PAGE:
Spanish Startup Successfully Designs Sperm-Injecting Robot, Resulting In Birth Of Two Baby Girls: Report


Robert McGreevy Contributor
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A Spanish startup has successfully designed a robot that can fertilize eggs by itself, according to the MIT Technology Review.

The Barcelona-based startup Overture Life engineered a device that could fertilize at least 12 eggs with a robotic needle, according to a Tuesday report in the MIT Technology Review. An engineer fertilized the eggs by moving the needle with a PlayStation 5 controller. The fertilization led to the birth of two girls, who researchers say were the first people born from robotic fertilization, according to the magazine.

Overture hopes to someday build a one-stop-shop device for in vitro fertilization (IVF), the company’s chief innovation officer, Santiago Munné, told the Review. “Think of a box where sperm and eggs go in, and an embryo comes out five days later,” he said.

Although many startups have entered the IVF space in recent years, Overture has allegedly been the most successful in raising capital for its research. The company has brought in over $37 million from a number of investors, including former YouTube CEO Susan Wojcicki, the Review reported.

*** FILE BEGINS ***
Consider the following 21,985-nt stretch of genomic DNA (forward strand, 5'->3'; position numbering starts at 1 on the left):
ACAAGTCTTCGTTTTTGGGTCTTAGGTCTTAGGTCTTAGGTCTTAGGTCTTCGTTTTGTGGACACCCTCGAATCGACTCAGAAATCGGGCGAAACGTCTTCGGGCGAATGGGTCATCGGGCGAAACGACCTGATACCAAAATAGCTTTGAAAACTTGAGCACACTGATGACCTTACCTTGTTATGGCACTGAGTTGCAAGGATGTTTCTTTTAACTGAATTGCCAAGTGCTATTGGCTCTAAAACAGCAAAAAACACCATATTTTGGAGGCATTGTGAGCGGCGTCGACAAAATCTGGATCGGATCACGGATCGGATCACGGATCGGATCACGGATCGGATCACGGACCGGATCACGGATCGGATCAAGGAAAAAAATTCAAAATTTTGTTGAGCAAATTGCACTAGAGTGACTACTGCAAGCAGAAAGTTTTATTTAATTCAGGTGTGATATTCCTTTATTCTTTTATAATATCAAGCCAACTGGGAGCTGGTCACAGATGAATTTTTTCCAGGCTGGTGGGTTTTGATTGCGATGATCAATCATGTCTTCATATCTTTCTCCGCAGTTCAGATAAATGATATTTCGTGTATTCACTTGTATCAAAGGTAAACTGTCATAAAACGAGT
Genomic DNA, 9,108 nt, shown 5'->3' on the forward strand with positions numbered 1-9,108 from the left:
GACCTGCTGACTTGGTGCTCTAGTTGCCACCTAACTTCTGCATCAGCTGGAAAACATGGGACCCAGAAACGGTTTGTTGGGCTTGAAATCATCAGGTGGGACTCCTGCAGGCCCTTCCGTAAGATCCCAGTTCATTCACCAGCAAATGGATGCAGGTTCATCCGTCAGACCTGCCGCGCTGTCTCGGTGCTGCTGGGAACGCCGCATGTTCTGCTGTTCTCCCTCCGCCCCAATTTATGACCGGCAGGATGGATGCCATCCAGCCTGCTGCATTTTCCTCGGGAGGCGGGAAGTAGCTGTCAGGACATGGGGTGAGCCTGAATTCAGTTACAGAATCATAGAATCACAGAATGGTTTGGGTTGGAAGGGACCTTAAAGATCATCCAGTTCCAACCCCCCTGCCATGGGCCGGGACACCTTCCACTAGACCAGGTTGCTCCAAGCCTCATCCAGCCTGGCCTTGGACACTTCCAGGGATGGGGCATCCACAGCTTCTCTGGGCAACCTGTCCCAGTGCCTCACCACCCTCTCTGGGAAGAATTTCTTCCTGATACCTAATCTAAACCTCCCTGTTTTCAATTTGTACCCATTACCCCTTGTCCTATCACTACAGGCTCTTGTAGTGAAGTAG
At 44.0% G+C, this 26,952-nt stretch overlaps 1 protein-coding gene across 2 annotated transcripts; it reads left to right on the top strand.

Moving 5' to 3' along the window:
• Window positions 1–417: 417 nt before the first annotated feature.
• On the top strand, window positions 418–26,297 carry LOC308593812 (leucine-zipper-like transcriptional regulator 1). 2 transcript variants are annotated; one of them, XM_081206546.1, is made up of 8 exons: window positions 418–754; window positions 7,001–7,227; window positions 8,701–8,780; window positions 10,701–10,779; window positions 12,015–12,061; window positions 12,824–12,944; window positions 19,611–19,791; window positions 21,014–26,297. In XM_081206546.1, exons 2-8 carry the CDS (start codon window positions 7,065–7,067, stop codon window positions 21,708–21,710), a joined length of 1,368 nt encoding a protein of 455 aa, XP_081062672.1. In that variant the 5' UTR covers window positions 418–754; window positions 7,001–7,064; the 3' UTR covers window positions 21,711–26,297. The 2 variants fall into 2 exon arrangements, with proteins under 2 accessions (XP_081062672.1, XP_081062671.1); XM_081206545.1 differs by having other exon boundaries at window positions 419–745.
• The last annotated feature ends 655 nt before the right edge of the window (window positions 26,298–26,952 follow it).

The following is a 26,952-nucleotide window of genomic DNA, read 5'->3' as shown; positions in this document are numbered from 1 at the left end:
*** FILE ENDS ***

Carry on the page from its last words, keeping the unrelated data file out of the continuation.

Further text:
Some argue there is a long way to go before the company is able to streamline a robotic fertilization process, according to the magazine. Weill Cornell Medical Center fertility doctor Gianpiero Palermo told the Review the “concept is extraordinary, but this is a baby step.”

Jeremy Thompson, an Australian embryologist and professor at the University of Adelaide, argued IVF has remained a manual process because people are hesitant to trust an embryo to a device “where it could get trapped or harmed by something as tiny as an air bubble,” according to the magazine.

Roughly 500,000 babies are born through IVF yearly, CNN reported in 2018, citing a presentation from the International Committee Monitoring Assisted Reproductive Technologies.